The author through this article attempt to analytically criticizes the concept of Restitution of Conjugal Rights, a matrimonial remedy available for the persons belonging to the Hindu religion under the Hindu Marriage Act of 1955 by analyzing the previous precedents decided by the Hon’ble Supreme Court relating to the issue of conjugal rights. The author will elucidate upon the same by discussing the object, scope, and the extent of applicability of Section 9 of the Hindu Marriage Act, 1955.

Introduction
In India, marriage is not just an institution that arises out of contractual liability of two persons, say husband and wife instead it is an institution that connects two families, two sects, two customs, two beliefs together in a bond. It gives rise to more and more relations. It also gives rise to certain sets of obligations towards each party. These sets of rights and obligations are collectively termed as Conjugal Rights. In simple words, conjugal rights referred to the right granted to both the partner to stay together after their marriage[1]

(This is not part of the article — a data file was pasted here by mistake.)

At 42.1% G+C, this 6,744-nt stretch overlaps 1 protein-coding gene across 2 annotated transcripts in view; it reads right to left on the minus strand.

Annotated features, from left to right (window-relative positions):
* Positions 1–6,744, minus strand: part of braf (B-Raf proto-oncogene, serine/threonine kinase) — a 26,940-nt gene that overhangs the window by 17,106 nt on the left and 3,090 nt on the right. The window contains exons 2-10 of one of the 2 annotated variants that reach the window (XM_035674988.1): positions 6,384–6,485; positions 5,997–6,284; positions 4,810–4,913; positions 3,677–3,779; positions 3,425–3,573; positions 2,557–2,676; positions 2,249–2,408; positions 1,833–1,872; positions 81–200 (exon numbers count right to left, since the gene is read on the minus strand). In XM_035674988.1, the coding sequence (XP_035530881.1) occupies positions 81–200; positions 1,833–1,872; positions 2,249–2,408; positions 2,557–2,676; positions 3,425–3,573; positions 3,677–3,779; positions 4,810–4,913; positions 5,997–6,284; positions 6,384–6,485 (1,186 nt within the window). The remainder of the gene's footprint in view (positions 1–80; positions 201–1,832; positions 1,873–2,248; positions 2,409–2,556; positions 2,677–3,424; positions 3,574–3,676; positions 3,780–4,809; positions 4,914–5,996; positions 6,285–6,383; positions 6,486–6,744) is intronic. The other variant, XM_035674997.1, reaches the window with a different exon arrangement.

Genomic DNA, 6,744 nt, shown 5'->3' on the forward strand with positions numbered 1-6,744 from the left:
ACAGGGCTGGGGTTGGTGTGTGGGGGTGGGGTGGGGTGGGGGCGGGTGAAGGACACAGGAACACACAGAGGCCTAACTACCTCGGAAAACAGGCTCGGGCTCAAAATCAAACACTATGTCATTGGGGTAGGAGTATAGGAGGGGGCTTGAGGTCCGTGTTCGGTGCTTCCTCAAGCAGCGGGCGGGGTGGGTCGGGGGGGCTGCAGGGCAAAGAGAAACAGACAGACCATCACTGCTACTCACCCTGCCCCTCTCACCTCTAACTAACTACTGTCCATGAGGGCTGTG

As we know, in India the marriage comes under personal law and every community has its own customs, beliefs, procedure, rights, and obligations to carry forward the institution of marriage. The above-mentioned conjugal rights are defined under Section 9 of The Hindu Marriage Act, 1955 for the marriage performed under Hindu rites and customs. The concept of conjugal rights is of utmost importance when two persons get into the institute of marriage as any contract without certain rights and obligations cannot be treated as a good contract.